Hey all, first post here.
I worked as a walking scorer for the 2000 Pennsylvania Classic (Chris Demarco's first Tour win). It was one of the coolest things I've ever done.
Since it was the stop's first year, they sent the PGA Tour staff to train us, so we knew exactly what was wanted.
With one notable exception, all of 'my guys' were awesome. First, they ALL introduced themselves TO ME on the first tee with a handshake (Chris Riley: "Hi, I'm Chris"). Yeah, no joke, I'm nobody. Then, after the round, they would say something along the lines of "Thanks for helping us today".
One guy, who shall remain nameless, was a miserable jerk who threw up on himself on the backside Friday to miss the cut by one when he bogeyed 18. As he was shooting his 39 (I just checked the scorecard), he was loudly blaming everyone else but him, primarily his caddie, but including a few others. His agent or manager even said to me on 16 what a baby this kid is.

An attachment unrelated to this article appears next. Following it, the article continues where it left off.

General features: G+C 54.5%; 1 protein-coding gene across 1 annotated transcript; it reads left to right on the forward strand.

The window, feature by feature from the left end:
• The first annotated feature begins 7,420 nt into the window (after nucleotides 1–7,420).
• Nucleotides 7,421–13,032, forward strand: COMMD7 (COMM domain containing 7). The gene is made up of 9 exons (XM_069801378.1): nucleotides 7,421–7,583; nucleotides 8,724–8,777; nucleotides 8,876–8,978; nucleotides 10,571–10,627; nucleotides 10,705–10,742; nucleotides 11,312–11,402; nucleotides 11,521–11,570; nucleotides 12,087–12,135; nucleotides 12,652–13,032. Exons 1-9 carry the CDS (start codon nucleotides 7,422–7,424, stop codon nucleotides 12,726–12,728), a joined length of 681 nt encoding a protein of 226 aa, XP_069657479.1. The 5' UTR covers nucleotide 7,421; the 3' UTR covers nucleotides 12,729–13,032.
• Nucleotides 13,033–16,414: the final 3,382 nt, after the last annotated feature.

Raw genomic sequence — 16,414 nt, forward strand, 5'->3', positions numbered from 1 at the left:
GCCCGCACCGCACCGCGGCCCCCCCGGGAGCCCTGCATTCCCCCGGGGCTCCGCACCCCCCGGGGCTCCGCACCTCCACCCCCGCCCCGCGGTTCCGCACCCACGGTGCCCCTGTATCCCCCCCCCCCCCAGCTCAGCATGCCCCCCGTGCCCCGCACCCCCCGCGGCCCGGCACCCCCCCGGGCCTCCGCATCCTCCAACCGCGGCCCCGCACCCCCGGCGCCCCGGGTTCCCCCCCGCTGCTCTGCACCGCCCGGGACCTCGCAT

Anyway, the other guys were awesome.
"My guys" were Riley, Ryan Howison, C. Anderson, Steve Flesch, Ed Fryatt, Danny Briggs and Brad Elder, plus that one unmentioned jerk.
The coolest part had to be after the round. The walking scorer goes into the scorer's tent with the players and NO ONE else. No caddies, wives, etc. The only other guy in there is the PGA Official. The guys would check their cards with each other before signing, of course, but sometimes they would ask me to confirm. (The PGA Tour staff had let us know what they would ask [Robert, can you read my backside?] and what our response should be [the nine numbers, in groups of 3. e.g. 3-4-4, pause, 4-2-5, pause 4-4-5, for instance]. Then each guy would thank me and give me, unsolicited, a signed ball. How cool. I asked each guy to also sign a seperate card which I had kept, and they all did happily except for Mr. Miserable.
If you get a chance, like being treated great by tour pros, like walking inside the ropes (heck, the PGA tells you to walk with the group, a few steps behind the players and caddies), it is an awesome thing to do. Stay seen but not heard until you are asked, and respond correctly and the guys will appreciate and respect you.